summer indigo

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indigo brushed and dipped with sugar syrup resist

When I started this post I was going to link back to the tote I made with cotton I dyed last year with indigo.  Then I realized I never shared it here, only on instagram.

Luxe Tote in indigo and buckskin

It’s the Luxe Tote pattern.  The handles and corners are buckskin.  The tote went together quickly and I will be making another one at some point, I’m sure.

I also wanted to take another try at indigo dying.  I love the shibori technique of long running stitches pulled tight and knotted.  That was how I created the fabric that was used for the tote.  I did a couple of pieces like that again.

indigo string shibori

I love the random shapes created by the tightening of the stitches.

I used some wooden drawer knobs and rubber bands for these.

indigo round drawer knobs as resist

I can’t decide if I like the front or the back better with this pattern.   I also did a slow dip on a skein of wool.

indigo dyed yarn

I’m anxious to start knitting with this.

I won a copy of Visual Texture on Fabric a couple of years ago.  It’s filled with great DIY ways to create texture on fabrics, many with things you probably already have on hand.

indigo brushed with sugar syrup resist

I used the sugar syrup method for these.  I scattered a lot of syrup at first in an attempt to create layers of color.  The longer the syrup sets, the more it will resist in the dying process.  My syrup was also thin, so it spread a bit leaving shadow lines around the white patterns.  I let the syrup set on the fabric for about an hour the first round and then used an old paint brush to apply the indigo.  Once the indigo oxidized, I rinsed it and scattered more syrup, waited, and rinsed.  I kept going with this process until I was happy with the color.  It was difficult to get that true indigo with the brush application, so I did a quick dip in the vat on a couple of yards.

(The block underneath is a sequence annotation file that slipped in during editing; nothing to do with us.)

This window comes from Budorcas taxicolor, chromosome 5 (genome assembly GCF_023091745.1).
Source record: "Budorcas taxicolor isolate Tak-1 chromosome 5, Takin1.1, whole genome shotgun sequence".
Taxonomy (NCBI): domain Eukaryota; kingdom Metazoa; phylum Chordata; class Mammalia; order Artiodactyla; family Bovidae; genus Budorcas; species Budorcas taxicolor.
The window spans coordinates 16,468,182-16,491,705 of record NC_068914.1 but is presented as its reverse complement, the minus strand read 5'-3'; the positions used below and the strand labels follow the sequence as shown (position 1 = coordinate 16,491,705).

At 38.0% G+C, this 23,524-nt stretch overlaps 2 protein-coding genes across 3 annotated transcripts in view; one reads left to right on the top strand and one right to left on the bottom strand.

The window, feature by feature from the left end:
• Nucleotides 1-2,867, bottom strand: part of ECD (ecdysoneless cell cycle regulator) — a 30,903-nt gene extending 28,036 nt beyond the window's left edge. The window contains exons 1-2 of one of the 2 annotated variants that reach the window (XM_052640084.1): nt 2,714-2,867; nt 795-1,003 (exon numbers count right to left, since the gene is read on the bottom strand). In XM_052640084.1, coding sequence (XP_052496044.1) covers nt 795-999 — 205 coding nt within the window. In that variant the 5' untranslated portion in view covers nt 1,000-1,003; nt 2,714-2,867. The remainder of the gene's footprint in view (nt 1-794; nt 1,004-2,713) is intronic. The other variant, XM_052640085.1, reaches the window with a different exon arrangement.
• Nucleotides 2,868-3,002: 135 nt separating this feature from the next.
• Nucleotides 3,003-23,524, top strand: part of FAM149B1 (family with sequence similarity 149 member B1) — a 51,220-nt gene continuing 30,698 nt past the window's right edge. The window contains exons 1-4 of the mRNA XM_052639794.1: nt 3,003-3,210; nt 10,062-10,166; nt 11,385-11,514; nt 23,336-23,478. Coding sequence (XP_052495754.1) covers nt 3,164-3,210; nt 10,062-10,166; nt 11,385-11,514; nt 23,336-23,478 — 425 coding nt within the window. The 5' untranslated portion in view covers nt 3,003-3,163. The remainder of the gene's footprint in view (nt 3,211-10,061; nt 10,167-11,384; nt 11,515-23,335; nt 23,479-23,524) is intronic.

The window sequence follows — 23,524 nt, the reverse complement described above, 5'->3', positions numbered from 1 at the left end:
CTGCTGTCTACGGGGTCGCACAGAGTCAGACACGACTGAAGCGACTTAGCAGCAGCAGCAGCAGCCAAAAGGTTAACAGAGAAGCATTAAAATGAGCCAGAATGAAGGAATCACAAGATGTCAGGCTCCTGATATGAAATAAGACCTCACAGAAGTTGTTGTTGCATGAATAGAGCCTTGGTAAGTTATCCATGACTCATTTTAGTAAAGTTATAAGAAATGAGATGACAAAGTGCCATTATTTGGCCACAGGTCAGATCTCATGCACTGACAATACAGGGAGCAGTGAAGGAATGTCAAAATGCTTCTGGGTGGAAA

indigo brush and dip with sugar syrup resist

I love the richness of color that appears after the dip.  I’m looking forward to cutting into these for more totes and maybe even a quilt.

indigo with string shibori resist

calico plus log cabin equals my barn raising quilt

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barn raising quilt on stepsBig quilts are tough to photograph.  I have used this spot in the past for big quilts.  The steps are a big help, but the wind can be a big problem.  I love the small feet trying to hold the corner from blowing back on this one.

barn raising in wind

Thankfully, just when we thought all hope was lost, we stopped at the park. liberty lifestyle barn raising quilt

This quilt was two years in the making.  The calicoes are from Liberty Lifestyle‘s Bloomsbury collection.  I fell in love with them the first moment I saw them.  As a child of the 70′s, I was raised on calico.  My mom made dresses with pinafores for me that were a blend of Little House on the Prairie meets 1970′s bold.

calico dress

Once I picked out the fabrics, the pattern was an easy decision.  I love log cabin quilts.  From traditional to wonky, they let simple blocks shine with all the different options for layouts.  Plus they are a part of my history.  Around the time that picture of me, along with my brother, in our finest 70′s looks, our new log house was being built.  I grew up in a log house.  It’s an L-shaped ranch style, but it’s still a log house.

Liberty lifestyle barn raising quilt detail

Log cabins have become my comfort block.  As soon as I finish one, I want to make another one.  Which is good because it took a whole lot of blocks to make this quilt.  The back is pieced with brown florals and paisley medallions.

back of liberty lifestyle barn raising quilt